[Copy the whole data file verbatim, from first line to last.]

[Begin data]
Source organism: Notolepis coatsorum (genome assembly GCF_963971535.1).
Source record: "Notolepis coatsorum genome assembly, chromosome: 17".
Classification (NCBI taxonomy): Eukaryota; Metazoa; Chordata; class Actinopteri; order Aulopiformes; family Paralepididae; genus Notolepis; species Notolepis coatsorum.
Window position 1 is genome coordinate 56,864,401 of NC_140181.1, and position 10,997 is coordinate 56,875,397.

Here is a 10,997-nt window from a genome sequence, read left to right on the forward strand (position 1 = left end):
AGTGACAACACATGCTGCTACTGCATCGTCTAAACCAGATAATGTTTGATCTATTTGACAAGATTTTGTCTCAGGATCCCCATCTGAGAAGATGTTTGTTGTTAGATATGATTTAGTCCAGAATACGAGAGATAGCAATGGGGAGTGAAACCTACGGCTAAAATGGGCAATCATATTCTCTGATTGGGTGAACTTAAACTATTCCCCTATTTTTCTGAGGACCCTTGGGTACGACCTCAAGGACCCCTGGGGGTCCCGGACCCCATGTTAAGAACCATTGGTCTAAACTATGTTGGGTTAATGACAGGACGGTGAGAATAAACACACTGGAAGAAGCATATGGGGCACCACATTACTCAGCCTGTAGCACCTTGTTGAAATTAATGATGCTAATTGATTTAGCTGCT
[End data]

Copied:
Source organism: Notolepis coatsorum (genome assembly GCF_963971535.1).
Source record: "Notolepis coatsorum genome assembly, chromosome: 17".
Classification (NCBI taxonomy): Eukaryota; Metazoa; Chordata; class Actinopteri; order Aulopiformes; family Paralepididae; genus Notolepis; species Notolepis coatsorum.
Window position 1 is genome coordinate 56,864,401 of NC_140181.1, and position 10,997 is coordinate 56,875,397.

Here is a 10,997-nt window from a genome sequence, read left to right on the forward strand (position 1 = left end):
AGTGACAACACATGCTGCTACTGCATCGTCTAAACCAGATAATGTTTGATCTATTTGACAAGATTTTGTCTCAGGATCCCCATCTGAGAAGATGTTTGTTGTTAGATATGATTTAGTCCAGAATACGAGAGATAGCAATGGGGAGTGAAACCTACGGCTAAAATGGGCAATCATATTCTCTGATTGGGTGAACTTAAACTATTCCCCTATTTTTCTGAGGACCCTTGGGTACGACCTCAAGGACCCCTGGGGGTCCCGGACCCCATGTTAAGAACCATTGGTCTAAACTATGTTGGGTTAATGACAGGACGGTGAGAATAAACACACTGGAAGAAGCATATGGGGCACCACATTACTCAGCCTGTAGCACCTTGTTGAAATTAATGATGCTAATTGATTTAGCTGCT